The kids in Winter Sort of Thing put on the most surreal musical I’ve ever personally seen. I instantly thought that there were so many dynamic layers to the concept of the musical which, coupled with the simply designed set and costumes made for a feeling of ease and yet a lot to think about. This was my first Sort of Thing and I was blown away.

The story about Colliwomple, a town repressed through a disallowance of music, singing, dancing and general thought-stimulating fun, was made a working piece of art not only through the kids’ fresh and excited acting, but also through the detail-oriented and well thought-out songs. Every musical piece was timed and performed with only necessity to the story in mind. Sandwiched between two main numbers were a lot of smaller pieces centered around one word or sound at a time. The most interesting aspect of the musical was the purposeful integration of music and rhythm into the regular dialogue, and interruption of scenes by the smaller musical asides, showing that even in a repressed society, hope naturally seeps into communication.

My personal favorite part is the opening after intermission when the kids see what is on the other side of their town. The set is made up simply, but lit beautifully and decorated with ethereal elements that show perfectly the surrealist quality I found so interesting, as well as the boundless creativity of the Winter Sort of Thing kids.

Having helped with technical and monetary necessities in weeks leading up to opening night, I was pleased to see it go on so well, and excited to finally witness a show put on by Yes! And… kids. The final show of Saturday night even faced a completely full, almost overflowing theater, which made us truly proud.

Many thanks to everyone who came out to see the performance and supported our kids!

Gearing up for WSOT 2018: The Song of Silence

One of the most popular questions we have about our Winter Sort of Thing shows is how we pick the themes and topics we’ll explore in this year’s production. While our Artistic Director Brooke Sexton is mostly to credit, we all get to mine and explore and enjoy (as artists) the themes she thinks up.

For me, the theme of The Song of Silence is in direct relationship to the times we are living in. It takes the concept of a “wall” and then teases it out to its natural conclusion. One of the things that makes old Colliwomple a “great” town is how much activity it has. The town is situated at a popular crossroads and everyone loves coming in and out, staying for a while, and moving on. When some of the town’s young people begin to leave, seek their fame and fortune outside of Colliwomple’s borders, some of the town feared a mass migration. This fear led to the wall. For a time the safety of the isolation was welcome by the older residents. Then it became “just the way it is” until a group of kids started asking “why.”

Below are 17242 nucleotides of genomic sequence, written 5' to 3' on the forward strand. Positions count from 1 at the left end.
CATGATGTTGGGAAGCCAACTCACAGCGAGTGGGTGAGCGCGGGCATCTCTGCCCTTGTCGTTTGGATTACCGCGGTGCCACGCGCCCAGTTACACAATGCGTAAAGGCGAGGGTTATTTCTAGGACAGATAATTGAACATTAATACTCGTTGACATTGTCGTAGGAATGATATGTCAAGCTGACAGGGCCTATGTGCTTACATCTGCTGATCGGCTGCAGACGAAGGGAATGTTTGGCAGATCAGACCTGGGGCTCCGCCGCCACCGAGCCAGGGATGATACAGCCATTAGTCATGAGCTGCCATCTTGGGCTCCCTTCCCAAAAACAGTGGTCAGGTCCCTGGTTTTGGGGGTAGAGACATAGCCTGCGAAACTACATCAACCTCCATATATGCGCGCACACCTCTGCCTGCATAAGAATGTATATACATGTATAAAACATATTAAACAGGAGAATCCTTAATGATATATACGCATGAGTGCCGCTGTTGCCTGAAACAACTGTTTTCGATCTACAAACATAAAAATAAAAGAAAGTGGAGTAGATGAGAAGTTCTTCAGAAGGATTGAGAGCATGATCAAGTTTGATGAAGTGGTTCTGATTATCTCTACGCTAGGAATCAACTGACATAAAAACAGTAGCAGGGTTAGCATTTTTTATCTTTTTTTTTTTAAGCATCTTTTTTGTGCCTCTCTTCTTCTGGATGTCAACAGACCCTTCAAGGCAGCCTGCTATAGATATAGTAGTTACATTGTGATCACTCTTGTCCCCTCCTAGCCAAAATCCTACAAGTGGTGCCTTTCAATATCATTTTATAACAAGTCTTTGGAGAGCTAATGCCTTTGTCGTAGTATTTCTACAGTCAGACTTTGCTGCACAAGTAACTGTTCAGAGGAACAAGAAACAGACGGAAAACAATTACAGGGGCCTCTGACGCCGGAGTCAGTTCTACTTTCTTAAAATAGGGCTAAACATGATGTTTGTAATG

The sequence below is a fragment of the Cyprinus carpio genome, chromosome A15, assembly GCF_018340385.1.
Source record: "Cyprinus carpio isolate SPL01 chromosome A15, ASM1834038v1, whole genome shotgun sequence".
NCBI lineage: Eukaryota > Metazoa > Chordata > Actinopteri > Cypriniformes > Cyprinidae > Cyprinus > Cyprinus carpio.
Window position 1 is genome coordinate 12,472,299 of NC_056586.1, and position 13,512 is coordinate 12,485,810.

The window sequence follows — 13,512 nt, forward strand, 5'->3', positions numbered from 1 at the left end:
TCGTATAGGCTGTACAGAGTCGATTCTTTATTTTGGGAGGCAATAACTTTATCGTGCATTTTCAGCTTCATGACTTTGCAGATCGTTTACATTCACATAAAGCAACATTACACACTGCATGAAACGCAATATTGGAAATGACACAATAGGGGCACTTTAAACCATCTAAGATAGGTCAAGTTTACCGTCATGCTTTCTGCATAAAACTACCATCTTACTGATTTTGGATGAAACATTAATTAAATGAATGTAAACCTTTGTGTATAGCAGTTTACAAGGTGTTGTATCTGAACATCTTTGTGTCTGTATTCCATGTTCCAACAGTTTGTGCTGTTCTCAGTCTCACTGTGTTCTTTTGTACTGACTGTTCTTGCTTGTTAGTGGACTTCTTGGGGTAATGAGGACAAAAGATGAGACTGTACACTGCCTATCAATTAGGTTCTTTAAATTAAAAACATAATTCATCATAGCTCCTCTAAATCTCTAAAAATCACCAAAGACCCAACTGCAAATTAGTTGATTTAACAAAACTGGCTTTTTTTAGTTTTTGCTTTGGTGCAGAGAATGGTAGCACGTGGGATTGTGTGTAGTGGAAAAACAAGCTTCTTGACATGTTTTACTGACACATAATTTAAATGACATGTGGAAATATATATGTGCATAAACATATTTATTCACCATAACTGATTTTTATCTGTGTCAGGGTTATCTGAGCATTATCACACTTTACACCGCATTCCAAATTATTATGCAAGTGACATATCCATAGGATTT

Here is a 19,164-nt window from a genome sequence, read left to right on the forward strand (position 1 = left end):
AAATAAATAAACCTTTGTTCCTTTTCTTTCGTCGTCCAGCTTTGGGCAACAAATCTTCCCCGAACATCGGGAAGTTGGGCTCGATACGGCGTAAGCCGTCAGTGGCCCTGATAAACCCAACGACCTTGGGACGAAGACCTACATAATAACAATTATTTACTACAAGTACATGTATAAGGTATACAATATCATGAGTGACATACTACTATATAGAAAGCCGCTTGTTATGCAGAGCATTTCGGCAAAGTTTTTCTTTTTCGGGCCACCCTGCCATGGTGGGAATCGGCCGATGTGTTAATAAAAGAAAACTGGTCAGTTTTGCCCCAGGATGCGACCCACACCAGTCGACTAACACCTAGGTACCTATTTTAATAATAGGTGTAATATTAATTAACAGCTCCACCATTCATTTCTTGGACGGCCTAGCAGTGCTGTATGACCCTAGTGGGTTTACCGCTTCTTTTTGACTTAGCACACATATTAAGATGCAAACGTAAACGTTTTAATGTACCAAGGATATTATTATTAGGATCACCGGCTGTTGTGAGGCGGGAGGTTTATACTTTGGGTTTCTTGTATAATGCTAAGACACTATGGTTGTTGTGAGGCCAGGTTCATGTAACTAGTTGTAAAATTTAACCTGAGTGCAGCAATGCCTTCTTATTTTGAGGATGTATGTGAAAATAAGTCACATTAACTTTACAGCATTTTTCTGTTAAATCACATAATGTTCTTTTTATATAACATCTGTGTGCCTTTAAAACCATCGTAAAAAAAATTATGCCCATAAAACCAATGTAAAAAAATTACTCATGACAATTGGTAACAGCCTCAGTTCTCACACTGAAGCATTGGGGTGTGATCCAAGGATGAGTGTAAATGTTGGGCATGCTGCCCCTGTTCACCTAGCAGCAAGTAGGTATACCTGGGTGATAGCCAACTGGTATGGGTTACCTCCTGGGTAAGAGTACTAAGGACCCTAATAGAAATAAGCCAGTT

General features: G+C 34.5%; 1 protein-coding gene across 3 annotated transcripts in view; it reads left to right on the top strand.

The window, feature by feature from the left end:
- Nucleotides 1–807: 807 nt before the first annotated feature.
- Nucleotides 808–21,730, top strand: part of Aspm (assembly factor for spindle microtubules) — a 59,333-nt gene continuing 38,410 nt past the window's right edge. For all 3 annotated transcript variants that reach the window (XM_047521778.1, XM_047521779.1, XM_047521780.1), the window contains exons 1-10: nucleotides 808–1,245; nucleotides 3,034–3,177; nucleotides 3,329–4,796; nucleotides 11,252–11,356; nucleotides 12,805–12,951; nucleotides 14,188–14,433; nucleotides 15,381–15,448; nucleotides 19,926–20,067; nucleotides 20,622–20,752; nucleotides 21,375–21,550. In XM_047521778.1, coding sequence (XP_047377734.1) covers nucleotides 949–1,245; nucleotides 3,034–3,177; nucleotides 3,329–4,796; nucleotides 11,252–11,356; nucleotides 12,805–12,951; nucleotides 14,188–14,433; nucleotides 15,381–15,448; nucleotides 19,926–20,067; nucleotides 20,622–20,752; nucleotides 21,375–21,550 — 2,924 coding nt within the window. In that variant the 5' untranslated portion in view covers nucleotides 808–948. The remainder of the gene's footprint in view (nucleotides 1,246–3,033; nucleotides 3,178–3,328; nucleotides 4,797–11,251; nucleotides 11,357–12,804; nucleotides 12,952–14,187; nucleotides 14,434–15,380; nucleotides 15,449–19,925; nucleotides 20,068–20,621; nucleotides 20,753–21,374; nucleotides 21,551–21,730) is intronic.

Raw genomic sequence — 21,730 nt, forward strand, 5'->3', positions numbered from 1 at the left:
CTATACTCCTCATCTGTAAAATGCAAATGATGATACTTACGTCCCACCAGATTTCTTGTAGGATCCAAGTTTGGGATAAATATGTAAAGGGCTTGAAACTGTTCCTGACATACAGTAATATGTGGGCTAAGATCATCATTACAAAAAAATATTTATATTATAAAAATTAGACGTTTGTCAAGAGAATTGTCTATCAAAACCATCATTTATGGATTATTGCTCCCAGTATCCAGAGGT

For us, working with kids, we realize that they are the best at asking “why.” Why are things the way they are? De we have to keep doing it that way? Kids are natural dreamers and, if we listen to their dreams, we can find inspiration. For those of us in this work, these kids inspire us every day.

All of our shows are told through the lens of these young people. We think that, while many of the stories we tell with them have universal themes, there is a particular gift the audience receives from seeing the world through their eyes. This story would not be the same if it were a bunch of older people, stuck in their ways, full of fear themselves. We definitely trade on the passion, and unearned confidence of these youth to see that a better world is possible – in Colliwomple – and here too. This isn’t a group of actors pretending to be young, this experience is watching young people, giving them agency, and watching them succeed with a huge story. As a program, we are so proud of the ways in which they take risks, go big, and learn new skills. As a performance, we think that a wide audience will enjoy watching a story well told, and relevant for the times we live in.

Check out this new video from one of our teen Shadow cast members:

Meet Cayla, New Marketing Intern

I am excited to introduce myself as a marketing intern for Yes! And… Collaborative Arts! I am completing my internship through Drexel University, where I am a sophomore Communication major. Any promotional material for YACA that you see throughout the fall and winter seasons may have been designed by me. I am also working to help make sure that events run smoothly and successfully.

Not only am I interested in marketing and PR for nonprofits, but I also have a long history of involvement in the arts that drew me right to YACA and its message. When I was young, I spent my time jumping between theatre, vocal performance and dance. In the past few years, I have picked up cosplay and costume design as a way to keep myself connected to other creators as well as my own creativity. I can attest to how just important the arts are to a developing child, and how collaborating with other artists can help them cultivate relationships that build into the future.

I am also a strong advocate for social justice, which makes YACA something that I am proud to be a part of. Growing up in Houston, I have lived around and experienced incredibly diverse communities with beautiful and unique ways of expressing themselves through the arts, and I feel that this is a wonderful away of contributing.

Hopefully I will get to witness the hard work of the YACA campers for myself soon. In the meantime, I am eager to learn all that I can about marketing for nonprofits as well as more about the positive impact that the arts have on young lives.